Following 10-days worth of intense protests by the people of Belarus, EU leaders have also pledged to intensify pressure on President Alexander Lukashenko and the country’s top officials.
In an attempt to aid and support the citizens of Belarus against the repeated falsification and rigged elections held in the country, the EU has voiced out its concerns and is now aiming to put pressure on the officials associated with the security crackdown on civilians.
The protests in Belarus sparked off after the August 9 polls, which handed Lukashenko his sixth term in power, with a strong suspicion of foul play in the electoral process. Lukashenko, who has run the ex-Soviet nation of Belarus since 1994, won the election with a staggering 80 percent of votes, which is widely seen as rigged.
Following the election results and the onset of the protests, Belarus security forces have detained almost 7,000 protestors and injured hundreds with rubber bullets, stun grenades, and clubs in the first four days of demonstrations. This brutality has also allegedly led to two deaths over the past 10 days.
With a history of heading quite the authoritarian regime, Lukashenko is known to have solidified his control over Belarus’s legislature, judiciary, and media, in order to crush the voices of dissent in the country.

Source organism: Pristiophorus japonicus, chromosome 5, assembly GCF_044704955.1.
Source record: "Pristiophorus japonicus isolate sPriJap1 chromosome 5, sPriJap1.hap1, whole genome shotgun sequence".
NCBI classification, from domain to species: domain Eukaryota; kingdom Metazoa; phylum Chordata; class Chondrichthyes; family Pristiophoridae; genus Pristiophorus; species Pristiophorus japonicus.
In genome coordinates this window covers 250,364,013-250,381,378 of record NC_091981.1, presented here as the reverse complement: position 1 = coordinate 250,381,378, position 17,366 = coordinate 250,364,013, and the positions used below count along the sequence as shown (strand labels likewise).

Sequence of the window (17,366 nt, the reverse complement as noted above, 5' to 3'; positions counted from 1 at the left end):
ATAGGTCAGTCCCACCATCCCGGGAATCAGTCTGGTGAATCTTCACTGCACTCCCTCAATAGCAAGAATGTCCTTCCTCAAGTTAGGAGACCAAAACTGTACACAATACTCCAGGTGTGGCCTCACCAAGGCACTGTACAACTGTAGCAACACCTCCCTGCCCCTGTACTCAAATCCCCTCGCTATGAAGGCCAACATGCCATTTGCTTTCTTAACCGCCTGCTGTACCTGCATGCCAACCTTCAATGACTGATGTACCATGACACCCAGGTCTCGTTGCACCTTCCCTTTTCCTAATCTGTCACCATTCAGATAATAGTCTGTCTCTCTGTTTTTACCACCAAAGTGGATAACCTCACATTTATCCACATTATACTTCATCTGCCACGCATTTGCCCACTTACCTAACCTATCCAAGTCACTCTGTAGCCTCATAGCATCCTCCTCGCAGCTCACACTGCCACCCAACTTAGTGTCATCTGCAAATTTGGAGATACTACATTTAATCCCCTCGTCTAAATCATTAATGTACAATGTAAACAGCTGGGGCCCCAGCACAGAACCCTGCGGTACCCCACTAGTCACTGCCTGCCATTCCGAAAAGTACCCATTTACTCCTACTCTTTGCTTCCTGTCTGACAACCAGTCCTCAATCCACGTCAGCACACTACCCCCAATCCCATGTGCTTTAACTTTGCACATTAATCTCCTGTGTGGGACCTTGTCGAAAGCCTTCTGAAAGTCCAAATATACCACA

Intervening in the matter with a sense of concern for the country and its citizens, EU Council President Charles Michel has, in a letter, invited leaders to a teleconference saying that “What we have witnessed in Belarus is not acceptable. The violence against peaceful protesters was shocking and has to be condemned. Those responsible must be held to account”, he mentioned.
Upon having a telephonic conversation with Russian President Vladimir Putin, Michel shared the EU’s concern and further expressed that the people of Belarus have the right to determine their own future, with free and fair elections in place.
According to the Associated Press, during the conversation, both leaders discussed ways to encourage talks between Lukashenko and the opposition, possibly by supporting a dialogue process under the purview of the ‘Organization for Security and Cooperation’ in Europe.